Asia set for both gain and pain as reopened China soaks up oil demand
- Oil markets appear set for another period of turbulence as Russia cuts output and China’s demand grows
- Some resource-rich Asian nations like Indonesia will benefit from the demand, but others like Pakistan are likely to suffer, delaying the region’s path towards a full recovery
China’s National People Congress (NPC) last week set a modest 5 per cent growth for this year, surprising many who had expected lawmakers to aim for higher growth after strict Covid-19 controls took a toll on the economy.
While some observers say that the soft outlook is based on estimates when China’s reopening was still under way at the end of 2022, the forecast indicates the nation wants to strike a balance and prevent inflation from heating up.
Such an approach is likely to be severely tested in coming months.
For years, the world’s second-largest economy has been the biggest driver of commodity markets. Prices of many items like iron ore – a critical input for steel – ran up after Beijing scrapped its zero-Covid policy at the end of last year.
But since then metals like copper, aluminium, zinc, as well as iron-ore have moderated this week as the national Congress – the highest organ of state power in China – did not provide the much-anticipated boost to real estate and infrastructure.
However, oil markets appear set for another period of turbulence as China’s air and road travel have roared back. For every 1 per cent increase in GDP, there will be about a 1.2-1.5 per cent in outbound travel, according to Haiyan Song, professor at Hong Kong Polytechnic University.
On the one hand, that is welcome news for Asian nations for whom Chinese visitors have always been the biggest spenders on tourism, but it is also likely to pinch them as a majority are import-dependent for oil and China’s demand is soaking up global supplies.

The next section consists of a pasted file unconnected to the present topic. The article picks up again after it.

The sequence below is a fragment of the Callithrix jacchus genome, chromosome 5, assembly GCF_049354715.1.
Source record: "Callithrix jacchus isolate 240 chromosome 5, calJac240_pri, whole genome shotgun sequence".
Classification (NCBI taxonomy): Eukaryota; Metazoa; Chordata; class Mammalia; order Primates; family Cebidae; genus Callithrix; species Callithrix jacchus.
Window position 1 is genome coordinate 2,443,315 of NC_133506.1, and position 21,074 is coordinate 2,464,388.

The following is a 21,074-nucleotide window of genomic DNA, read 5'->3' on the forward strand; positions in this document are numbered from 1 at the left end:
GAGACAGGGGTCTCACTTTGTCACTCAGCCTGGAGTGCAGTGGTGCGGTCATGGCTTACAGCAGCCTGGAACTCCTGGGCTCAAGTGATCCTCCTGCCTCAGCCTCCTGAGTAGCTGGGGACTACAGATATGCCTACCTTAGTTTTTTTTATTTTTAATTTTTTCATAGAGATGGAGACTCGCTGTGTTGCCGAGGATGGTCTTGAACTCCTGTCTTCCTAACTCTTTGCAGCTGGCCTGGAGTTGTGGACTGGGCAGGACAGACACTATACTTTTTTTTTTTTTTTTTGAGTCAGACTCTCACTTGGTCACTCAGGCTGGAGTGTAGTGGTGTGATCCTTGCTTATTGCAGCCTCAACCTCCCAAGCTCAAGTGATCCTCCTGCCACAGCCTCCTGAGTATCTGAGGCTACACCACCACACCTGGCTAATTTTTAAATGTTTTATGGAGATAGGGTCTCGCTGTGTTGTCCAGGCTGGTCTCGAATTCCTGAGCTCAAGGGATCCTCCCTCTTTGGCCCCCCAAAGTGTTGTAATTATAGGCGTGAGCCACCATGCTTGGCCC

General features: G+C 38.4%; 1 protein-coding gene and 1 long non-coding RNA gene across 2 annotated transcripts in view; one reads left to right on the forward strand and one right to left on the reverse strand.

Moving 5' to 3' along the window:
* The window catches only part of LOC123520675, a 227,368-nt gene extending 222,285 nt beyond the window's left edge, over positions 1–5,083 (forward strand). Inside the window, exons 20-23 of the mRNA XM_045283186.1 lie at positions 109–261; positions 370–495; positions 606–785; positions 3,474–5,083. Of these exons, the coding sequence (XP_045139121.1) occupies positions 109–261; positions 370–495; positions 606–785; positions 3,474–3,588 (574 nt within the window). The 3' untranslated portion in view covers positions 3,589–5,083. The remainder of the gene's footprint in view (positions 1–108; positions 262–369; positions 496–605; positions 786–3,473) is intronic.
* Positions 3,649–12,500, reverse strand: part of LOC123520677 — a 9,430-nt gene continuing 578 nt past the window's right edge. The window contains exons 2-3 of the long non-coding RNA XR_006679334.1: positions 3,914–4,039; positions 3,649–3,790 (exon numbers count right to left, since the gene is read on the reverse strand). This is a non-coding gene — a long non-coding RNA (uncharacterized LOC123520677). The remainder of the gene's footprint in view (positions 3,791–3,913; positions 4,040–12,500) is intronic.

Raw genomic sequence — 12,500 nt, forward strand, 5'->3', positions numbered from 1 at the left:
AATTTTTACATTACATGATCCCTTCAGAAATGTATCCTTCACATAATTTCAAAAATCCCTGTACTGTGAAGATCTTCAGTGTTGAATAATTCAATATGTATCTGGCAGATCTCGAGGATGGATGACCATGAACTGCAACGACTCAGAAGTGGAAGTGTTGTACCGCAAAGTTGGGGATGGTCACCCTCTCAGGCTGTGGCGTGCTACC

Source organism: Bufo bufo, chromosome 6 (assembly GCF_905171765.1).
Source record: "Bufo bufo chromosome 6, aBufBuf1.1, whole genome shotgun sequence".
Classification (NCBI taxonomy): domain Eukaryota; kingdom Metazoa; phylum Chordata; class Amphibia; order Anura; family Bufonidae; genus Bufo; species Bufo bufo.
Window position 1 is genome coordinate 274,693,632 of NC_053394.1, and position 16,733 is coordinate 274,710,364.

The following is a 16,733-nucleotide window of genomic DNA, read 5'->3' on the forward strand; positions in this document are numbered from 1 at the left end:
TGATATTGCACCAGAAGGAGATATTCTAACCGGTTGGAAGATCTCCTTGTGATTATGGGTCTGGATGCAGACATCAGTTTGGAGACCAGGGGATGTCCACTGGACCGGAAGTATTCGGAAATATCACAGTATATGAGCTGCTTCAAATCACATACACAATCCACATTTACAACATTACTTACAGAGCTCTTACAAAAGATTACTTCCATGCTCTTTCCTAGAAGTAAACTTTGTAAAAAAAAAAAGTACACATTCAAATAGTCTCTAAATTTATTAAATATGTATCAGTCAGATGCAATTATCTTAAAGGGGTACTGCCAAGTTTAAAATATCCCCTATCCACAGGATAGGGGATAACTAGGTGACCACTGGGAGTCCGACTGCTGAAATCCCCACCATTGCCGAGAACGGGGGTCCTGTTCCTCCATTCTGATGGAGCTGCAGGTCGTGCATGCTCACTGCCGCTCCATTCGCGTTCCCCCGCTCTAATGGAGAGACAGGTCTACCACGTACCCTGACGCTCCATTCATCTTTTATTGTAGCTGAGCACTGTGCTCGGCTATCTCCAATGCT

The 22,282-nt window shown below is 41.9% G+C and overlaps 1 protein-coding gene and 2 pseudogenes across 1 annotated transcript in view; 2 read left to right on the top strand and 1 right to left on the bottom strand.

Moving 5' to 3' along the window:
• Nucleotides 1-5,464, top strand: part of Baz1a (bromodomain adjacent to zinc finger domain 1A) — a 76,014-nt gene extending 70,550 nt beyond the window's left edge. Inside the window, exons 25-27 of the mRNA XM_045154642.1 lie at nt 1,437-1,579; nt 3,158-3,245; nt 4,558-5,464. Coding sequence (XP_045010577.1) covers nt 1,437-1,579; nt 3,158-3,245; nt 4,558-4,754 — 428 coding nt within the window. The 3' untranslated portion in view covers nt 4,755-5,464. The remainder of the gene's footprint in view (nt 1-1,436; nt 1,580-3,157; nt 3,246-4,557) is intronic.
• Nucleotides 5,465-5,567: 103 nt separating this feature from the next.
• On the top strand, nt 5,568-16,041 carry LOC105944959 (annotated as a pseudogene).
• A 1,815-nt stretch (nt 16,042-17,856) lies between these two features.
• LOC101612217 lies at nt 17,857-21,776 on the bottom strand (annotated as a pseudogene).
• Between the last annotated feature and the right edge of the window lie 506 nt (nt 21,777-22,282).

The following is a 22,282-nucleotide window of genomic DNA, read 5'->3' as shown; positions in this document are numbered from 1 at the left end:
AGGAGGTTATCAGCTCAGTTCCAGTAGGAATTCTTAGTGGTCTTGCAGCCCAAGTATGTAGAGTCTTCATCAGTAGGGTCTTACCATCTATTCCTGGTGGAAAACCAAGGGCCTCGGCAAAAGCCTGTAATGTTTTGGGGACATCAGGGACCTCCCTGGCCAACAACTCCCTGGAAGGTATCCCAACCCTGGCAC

After a collapse last year, China’s demand is expected to account for about half of the global demand of 2 million barrels per day. Global oil demand will rise by 2.3 per cent – the first upwards revision in months – after China relaxed its Covid curbs, the Organization of the Petroleum Exporting Countries (Opec) said last month.
That comes at a time when Moscow has pledged to cut its production by 500,000 barrels per day from next month. According to ANZ, around 1 million barrels per day of Russian supplies are at risk of tapering off in coming months in the backdrop of geopolitical tensions.
The combination of retreating Russian output and stronger China demand “should pave the way for higher oil prices” in the second half of the year. Lack of investment in oil production through the pandemic means new supplies from Opec producers are unlikely.
Traders say oil prices are likely to nudge towards US$100 per barrel over the next few weeks. Energy prices are also expected to heat up as China’s imports of liquefied natural gas are expected to compete with Europe later this year.
China’s manufacturing activity expanded at the fastest pace in more than a decade in February, while new home sales in the same month increased after a 19-month slump – signalling that demand for inputs will only strengthen.
If you add it all up, supply uncertainties mean Asia is months away from a full recovery.
Biman Mukherji is a senior correspondent at the Post’s Asia desk.